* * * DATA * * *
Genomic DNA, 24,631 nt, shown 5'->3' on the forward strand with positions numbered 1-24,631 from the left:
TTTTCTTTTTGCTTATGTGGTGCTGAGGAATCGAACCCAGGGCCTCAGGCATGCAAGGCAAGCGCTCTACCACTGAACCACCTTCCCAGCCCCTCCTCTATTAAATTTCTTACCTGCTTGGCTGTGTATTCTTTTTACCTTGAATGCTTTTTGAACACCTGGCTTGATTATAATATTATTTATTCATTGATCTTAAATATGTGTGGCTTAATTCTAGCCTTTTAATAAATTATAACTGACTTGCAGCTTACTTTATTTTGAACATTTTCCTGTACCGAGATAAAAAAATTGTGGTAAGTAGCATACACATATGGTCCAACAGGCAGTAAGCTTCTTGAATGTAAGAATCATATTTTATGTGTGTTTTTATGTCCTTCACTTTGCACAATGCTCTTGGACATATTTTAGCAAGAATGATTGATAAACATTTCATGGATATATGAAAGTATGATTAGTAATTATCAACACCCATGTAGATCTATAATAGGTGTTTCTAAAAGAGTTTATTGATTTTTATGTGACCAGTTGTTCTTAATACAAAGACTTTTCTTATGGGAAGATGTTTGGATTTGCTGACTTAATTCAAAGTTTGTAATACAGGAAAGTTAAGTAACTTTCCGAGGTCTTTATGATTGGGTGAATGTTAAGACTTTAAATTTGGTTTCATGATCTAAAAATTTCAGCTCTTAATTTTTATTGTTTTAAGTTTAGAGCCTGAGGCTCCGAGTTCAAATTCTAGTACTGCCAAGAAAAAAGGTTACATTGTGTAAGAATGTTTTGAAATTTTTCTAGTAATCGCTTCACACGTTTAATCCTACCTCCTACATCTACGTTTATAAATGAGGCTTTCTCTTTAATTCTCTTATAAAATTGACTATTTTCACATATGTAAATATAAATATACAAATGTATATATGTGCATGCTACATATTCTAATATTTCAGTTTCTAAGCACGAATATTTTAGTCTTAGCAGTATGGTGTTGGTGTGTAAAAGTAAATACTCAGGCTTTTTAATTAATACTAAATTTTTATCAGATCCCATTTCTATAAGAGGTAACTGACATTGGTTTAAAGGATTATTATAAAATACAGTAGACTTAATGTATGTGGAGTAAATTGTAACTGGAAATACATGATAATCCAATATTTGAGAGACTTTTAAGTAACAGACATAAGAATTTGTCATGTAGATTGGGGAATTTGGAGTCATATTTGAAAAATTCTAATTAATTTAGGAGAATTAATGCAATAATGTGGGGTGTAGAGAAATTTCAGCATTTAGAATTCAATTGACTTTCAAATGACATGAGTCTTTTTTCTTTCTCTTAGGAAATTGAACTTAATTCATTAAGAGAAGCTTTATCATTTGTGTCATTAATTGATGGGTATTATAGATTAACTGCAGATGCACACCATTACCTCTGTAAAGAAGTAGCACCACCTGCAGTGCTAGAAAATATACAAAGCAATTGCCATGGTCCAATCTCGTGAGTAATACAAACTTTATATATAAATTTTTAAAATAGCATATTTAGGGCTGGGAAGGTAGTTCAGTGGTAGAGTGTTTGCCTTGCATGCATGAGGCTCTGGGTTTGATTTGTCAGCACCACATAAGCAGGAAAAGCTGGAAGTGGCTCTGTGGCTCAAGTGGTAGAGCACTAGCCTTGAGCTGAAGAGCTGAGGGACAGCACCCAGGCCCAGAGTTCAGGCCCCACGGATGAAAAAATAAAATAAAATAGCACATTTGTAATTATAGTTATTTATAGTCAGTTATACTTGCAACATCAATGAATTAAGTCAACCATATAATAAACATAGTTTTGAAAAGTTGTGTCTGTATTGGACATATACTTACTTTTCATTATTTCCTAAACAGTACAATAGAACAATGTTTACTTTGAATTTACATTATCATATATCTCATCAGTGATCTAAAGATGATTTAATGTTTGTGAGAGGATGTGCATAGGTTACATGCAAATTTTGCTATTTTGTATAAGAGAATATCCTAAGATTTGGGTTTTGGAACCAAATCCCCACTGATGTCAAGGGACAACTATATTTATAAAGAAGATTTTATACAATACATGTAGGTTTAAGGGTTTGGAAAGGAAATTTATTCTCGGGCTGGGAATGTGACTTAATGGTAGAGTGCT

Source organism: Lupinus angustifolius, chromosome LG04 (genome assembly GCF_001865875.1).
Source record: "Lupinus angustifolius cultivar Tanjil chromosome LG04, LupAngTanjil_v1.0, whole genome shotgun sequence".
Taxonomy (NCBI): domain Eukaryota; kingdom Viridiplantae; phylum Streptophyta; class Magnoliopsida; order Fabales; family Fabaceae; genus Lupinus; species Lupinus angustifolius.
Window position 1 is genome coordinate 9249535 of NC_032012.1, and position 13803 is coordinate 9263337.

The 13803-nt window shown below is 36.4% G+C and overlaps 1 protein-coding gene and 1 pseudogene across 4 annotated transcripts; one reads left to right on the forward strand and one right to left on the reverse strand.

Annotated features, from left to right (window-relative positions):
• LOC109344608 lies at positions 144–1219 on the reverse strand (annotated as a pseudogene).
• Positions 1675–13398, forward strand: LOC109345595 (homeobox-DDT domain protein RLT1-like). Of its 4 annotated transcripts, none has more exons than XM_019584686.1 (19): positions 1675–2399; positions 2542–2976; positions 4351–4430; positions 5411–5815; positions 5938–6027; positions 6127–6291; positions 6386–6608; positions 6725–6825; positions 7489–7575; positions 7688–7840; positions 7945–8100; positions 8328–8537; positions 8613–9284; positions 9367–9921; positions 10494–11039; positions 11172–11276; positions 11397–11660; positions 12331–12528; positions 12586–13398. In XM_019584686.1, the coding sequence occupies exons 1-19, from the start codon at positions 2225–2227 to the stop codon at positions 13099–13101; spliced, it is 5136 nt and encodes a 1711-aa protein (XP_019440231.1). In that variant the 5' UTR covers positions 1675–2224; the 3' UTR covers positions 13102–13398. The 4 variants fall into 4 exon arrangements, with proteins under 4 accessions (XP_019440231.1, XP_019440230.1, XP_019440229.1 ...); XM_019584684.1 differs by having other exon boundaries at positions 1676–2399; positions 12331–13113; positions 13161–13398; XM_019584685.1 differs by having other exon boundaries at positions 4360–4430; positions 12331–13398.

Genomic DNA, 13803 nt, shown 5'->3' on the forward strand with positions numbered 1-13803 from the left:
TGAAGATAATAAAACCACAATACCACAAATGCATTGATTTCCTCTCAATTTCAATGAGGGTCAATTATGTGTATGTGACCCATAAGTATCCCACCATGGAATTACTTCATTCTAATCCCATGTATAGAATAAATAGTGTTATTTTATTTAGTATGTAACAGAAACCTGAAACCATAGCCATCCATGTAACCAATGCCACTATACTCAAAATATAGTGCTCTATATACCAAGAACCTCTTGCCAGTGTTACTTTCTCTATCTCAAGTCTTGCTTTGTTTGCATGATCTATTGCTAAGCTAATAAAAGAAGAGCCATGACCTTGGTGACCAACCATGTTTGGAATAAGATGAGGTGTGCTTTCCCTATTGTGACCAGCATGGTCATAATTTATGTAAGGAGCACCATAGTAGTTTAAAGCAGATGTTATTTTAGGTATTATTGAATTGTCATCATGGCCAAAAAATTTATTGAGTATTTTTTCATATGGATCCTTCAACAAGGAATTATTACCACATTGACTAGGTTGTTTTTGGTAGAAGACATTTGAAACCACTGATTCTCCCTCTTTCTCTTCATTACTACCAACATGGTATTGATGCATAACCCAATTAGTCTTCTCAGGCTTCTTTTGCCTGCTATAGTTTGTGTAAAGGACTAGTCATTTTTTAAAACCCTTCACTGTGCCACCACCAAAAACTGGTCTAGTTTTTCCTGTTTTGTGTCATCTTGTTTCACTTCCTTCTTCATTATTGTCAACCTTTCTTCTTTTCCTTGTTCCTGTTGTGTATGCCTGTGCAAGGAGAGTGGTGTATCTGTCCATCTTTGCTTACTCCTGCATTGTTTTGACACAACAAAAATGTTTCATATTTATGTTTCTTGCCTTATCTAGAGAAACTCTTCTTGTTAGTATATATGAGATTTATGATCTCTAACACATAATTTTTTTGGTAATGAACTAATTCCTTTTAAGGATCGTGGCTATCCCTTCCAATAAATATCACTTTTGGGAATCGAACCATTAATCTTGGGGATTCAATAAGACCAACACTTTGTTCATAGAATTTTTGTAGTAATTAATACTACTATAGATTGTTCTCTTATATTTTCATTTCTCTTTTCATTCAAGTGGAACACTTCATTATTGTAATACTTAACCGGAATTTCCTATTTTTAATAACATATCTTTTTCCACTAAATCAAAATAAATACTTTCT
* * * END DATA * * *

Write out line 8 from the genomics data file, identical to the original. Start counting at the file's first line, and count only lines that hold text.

Annotated features, from left to right (window-relative positions):